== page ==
Thursday, December 2, 2010 03:08
We recently received one of those “My Car Is Doing This Bad Thing” notes. (A guy’s 2002 Camry was smoking heavily after cold startup. The smoke stopped shortly afterward. The car, he said, wasn’t using oil.) I was immediately able to diagnose his problem. The diagnosis: Worn-out valve guides.
The valve guide’s purpose it to prevent oil from leaking past the valve stems and into the combustion chamber. They weren’t fully doing their job in our poor questioner’s Camry. When his car is running, the small amount of oil leaking past the guides is mostly burned off with the fuel. But when the car is left overnight, enough leaks into the combustion camber to make the car look like a World War II warship laying down a smoke screen.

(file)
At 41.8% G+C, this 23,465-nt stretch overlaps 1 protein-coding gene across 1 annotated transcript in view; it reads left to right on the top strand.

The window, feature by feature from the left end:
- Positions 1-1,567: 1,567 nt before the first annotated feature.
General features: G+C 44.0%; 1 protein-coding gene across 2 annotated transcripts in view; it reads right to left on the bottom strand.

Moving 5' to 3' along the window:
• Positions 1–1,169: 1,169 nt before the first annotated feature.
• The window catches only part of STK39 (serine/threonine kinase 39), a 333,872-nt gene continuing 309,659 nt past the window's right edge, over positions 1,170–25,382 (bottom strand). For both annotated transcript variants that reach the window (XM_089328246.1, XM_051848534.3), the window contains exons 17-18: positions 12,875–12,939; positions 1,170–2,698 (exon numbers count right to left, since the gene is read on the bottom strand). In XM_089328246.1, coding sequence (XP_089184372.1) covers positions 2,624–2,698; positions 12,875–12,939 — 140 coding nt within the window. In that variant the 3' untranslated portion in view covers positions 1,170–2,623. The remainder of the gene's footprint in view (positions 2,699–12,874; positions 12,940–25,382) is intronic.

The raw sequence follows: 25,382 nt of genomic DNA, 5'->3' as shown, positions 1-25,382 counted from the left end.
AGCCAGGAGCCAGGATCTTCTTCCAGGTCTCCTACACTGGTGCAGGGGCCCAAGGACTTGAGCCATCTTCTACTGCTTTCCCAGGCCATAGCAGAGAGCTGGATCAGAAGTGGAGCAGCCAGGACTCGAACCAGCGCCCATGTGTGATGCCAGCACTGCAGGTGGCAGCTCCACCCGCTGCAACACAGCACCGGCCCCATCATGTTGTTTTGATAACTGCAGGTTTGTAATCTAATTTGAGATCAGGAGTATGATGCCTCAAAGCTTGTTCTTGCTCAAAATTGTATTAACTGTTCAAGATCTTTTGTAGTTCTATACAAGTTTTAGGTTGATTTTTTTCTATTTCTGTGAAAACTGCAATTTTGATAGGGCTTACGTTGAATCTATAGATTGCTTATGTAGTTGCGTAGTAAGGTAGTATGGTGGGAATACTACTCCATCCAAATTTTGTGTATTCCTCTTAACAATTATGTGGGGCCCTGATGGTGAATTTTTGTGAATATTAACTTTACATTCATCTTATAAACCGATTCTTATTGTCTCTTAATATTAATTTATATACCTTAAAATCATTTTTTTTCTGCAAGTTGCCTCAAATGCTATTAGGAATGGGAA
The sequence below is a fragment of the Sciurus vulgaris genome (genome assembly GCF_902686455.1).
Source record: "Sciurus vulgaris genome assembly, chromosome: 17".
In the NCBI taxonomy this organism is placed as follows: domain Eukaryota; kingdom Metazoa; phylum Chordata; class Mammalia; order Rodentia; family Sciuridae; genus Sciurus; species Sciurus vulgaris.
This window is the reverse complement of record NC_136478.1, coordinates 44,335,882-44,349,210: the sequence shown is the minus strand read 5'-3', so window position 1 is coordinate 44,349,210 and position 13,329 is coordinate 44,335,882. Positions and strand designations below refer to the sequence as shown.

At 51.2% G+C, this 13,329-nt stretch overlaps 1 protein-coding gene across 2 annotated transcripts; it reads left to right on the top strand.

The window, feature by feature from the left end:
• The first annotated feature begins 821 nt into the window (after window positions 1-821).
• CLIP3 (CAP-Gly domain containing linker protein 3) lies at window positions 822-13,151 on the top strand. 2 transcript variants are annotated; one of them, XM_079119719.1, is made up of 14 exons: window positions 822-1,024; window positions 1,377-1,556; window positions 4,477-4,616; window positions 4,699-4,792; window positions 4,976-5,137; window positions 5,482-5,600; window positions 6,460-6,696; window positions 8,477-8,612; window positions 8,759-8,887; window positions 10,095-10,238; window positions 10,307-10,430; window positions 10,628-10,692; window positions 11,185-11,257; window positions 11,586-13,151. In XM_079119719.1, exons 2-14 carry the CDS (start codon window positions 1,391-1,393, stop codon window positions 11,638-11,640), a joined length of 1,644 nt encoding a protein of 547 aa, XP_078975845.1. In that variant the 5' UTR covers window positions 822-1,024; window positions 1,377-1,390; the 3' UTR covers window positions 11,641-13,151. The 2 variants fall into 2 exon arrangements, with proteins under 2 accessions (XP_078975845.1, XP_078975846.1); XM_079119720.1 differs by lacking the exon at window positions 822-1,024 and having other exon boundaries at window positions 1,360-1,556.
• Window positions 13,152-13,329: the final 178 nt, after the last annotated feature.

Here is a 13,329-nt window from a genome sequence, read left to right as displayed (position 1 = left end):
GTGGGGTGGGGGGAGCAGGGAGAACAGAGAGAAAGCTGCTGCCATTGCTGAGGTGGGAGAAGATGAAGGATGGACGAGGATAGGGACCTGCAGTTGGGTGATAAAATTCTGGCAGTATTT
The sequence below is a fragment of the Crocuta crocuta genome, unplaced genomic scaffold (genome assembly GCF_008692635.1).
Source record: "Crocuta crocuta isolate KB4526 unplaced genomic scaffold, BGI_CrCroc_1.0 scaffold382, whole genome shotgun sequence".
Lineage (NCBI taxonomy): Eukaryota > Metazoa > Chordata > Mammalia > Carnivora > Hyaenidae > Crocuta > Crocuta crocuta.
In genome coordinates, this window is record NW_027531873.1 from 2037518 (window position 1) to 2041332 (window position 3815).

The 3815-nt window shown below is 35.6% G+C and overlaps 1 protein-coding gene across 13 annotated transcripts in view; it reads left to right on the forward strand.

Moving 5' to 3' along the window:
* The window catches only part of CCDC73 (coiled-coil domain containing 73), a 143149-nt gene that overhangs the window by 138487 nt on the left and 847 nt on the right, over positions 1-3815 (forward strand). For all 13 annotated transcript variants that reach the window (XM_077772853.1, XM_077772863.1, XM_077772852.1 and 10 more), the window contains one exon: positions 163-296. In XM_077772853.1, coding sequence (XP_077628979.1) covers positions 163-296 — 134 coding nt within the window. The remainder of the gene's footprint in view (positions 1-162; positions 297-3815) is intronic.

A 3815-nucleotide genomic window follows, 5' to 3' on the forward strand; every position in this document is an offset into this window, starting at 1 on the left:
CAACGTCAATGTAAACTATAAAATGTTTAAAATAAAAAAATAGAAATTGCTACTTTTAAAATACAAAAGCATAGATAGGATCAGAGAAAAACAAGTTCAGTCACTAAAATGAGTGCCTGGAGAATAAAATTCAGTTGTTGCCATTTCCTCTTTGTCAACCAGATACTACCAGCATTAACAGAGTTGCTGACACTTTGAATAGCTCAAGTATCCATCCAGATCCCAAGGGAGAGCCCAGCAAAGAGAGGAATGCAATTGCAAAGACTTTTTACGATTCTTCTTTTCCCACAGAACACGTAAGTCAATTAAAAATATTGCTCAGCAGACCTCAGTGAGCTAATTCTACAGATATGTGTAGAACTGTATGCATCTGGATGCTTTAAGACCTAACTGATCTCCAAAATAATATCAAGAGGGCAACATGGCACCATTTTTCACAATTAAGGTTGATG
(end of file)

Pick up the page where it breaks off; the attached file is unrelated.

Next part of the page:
How did I know this? The same way a pediatrician knows what’s wrong with your child before you take the little tyke in: The doc has seen 25 cases just like his—most from the same school—in the past day. And that’s the secret your mechanic won’t tell you: He knows what’s wrong with your car because most problems are very common to certain make, models and years.
If you have a four-cylinder Camry that’s somewhere around seven years old or has more than 75,000 miles on the odometer, you probably need new valve guides. And while the mechanic has the cylinder head off, have him replace the water pump. They last about as long as the valve guides. Yeah, if I had wanted to replace valve guides and a water pump at 75,000 miles, I would have bought a Dodge, too.